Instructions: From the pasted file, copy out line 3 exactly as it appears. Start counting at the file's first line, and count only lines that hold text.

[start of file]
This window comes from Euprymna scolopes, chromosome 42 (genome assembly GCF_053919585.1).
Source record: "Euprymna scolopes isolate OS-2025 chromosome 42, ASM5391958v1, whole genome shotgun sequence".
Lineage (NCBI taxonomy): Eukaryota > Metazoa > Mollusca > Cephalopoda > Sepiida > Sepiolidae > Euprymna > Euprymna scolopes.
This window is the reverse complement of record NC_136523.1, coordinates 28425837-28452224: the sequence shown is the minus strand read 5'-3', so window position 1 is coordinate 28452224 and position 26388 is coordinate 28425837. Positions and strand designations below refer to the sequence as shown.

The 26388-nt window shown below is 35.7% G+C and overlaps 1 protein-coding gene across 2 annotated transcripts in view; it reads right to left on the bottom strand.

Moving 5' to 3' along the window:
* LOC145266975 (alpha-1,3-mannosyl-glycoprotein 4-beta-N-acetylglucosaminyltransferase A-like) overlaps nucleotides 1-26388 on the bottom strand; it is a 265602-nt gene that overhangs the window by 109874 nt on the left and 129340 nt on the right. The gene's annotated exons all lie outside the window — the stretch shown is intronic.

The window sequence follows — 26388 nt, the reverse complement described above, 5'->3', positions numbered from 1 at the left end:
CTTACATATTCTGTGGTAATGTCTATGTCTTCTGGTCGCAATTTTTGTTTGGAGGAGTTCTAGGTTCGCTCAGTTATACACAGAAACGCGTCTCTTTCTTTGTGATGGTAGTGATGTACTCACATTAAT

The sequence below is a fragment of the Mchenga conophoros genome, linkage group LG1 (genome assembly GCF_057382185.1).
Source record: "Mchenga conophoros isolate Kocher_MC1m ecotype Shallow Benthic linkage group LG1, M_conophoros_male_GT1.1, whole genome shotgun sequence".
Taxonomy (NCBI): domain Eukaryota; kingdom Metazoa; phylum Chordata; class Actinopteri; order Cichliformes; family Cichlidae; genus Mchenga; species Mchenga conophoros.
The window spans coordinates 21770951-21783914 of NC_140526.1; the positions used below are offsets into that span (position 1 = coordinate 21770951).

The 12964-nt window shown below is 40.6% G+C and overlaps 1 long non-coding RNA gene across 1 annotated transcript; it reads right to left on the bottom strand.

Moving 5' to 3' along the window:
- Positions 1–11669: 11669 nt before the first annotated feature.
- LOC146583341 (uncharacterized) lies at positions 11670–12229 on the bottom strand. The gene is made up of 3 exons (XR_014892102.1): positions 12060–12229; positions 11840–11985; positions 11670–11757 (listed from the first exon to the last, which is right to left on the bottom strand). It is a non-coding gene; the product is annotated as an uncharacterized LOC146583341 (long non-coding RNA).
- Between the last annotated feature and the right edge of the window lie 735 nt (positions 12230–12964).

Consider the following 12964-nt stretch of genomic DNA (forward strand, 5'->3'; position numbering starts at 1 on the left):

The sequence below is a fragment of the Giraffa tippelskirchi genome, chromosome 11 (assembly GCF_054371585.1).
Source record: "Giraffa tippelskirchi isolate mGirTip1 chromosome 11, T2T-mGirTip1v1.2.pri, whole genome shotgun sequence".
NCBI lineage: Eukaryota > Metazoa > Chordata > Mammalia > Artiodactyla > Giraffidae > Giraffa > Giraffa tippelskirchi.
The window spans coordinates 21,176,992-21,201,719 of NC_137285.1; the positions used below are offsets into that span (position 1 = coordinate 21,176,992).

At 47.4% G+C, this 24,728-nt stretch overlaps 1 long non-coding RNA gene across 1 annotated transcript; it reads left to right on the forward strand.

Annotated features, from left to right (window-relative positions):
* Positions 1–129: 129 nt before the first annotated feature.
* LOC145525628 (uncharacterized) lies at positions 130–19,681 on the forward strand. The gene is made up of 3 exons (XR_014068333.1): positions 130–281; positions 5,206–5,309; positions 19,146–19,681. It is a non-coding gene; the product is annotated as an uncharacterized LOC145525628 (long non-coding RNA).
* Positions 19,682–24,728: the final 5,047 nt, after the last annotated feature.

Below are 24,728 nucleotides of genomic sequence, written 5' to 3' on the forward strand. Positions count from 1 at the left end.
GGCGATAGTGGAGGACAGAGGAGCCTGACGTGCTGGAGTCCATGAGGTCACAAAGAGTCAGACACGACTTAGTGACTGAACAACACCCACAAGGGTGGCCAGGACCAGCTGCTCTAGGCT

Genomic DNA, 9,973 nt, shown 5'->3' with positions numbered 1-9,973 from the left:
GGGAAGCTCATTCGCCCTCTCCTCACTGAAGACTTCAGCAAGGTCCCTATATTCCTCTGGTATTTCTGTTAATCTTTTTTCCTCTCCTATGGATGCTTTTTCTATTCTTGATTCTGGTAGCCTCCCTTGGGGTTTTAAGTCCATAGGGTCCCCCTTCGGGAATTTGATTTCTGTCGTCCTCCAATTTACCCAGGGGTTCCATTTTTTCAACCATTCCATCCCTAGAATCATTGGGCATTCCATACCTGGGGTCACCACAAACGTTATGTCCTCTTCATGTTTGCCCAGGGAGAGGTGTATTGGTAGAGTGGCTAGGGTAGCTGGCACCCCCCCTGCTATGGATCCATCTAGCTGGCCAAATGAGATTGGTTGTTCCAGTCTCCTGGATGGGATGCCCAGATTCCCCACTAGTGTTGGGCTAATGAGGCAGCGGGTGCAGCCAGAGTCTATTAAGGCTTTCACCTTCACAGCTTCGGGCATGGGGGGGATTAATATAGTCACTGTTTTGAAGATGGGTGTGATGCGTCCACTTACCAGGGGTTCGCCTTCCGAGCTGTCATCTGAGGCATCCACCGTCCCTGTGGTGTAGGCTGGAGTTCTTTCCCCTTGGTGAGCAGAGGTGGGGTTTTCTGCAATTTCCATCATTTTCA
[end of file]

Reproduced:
Lineage (NCBI taxonomy): Eukaryota > Metazoa > Mollusca > Cephalopoda > Sepiida > Sepiolidae > Euprymna > Euprymna scolopes.